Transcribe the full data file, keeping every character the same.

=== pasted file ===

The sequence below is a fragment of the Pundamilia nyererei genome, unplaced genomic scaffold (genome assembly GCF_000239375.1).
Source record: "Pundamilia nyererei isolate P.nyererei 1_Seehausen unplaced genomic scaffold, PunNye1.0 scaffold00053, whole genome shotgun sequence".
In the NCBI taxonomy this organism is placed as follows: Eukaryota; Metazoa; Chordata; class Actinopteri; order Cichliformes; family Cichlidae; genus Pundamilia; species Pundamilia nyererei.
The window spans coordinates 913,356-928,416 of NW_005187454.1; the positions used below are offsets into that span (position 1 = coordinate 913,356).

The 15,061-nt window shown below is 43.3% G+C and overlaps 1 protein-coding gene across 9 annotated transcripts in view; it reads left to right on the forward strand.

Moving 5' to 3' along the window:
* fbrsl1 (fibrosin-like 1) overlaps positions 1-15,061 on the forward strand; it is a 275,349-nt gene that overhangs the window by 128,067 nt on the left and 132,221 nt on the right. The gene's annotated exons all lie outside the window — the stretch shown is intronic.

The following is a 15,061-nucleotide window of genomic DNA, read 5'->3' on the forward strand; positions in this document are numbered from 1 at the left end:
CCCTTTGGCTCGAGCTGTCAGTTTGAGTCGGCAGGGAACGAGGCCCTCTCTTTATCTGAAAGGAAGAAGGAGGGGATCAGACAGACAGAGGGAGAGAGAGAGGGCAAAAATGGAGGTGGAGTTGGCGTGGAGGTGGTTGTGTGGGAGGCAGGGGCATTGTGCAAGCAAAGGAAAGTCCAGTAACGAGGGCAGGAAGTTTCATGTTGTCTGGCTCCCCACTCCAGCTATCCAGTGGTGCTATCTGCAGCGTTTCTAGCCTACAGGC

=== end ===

The sequence below is a fragment of the Pundamilia nyererei genome, unplaced genomic scaffold (genome assembly GCF_000239375.1).
Source record: "Pundamilia nyererei isolate P.nyererei 1_Seehausen unplaced genomic scaffold, PunNye1.0 scaffold00053, whole genome shotgun sequence".
In the NCBI taxonomy this organism is placed as follows: Eukaryota; Metazoa; Chordata; class Actinopteri; order Cichliformes; family Cichlidae; genus Pundamilia; species Pundamilia nyererei.
The window spans coordinates 913,356-928,416 of NW_005187454.1; the positions used below are offsets into that span (position 1 = coordinate 913,356).

The 15,061-nt window shown below is 43.3% G+C and overlaps 1 protein-coding gene across 9 annotated transcripts in view; it reads left to right on the forward strand.

Moving 5' to 3' along the window:
* fbrsl1 (fibrosin-like 1) overlaps positions 1-15,061 on the forward strand; it is a 275,349-nt gene that overhangs the window by 128,067 nt on the left and 132,221 nt on the right. The gene's annotated exons all lie outside the window — the stretch shown is intronic.

The following is a 15,061-nucleotide window of genomic DNA, read 5'->3' on the forward strand; positions in this document are numbered from 1 at the left end:
CCCTTTGGCTCGAGCTGTCAGTTTGAGTCGGCAGGGAACGAGGCCCTCTCTTTATCTGAAAGGAAGAAGGAGGGGATCAGACAGACAGAGGGAGAGAGAGAGGGCAAAAATGGAGGTGGAGTTGGCGTGGAGGTGGTTGTGTGGGAGGCAGGGGCATTGTGCAAGCAAAGGAAAGTCCAGTAACGAGGGCAGGAAGTTTCATGTTGTCTGGCTCCCCACTCCAGCTATCCAGTGGTGCTATCTGCAGCGTTTCTAGCCTACAGGC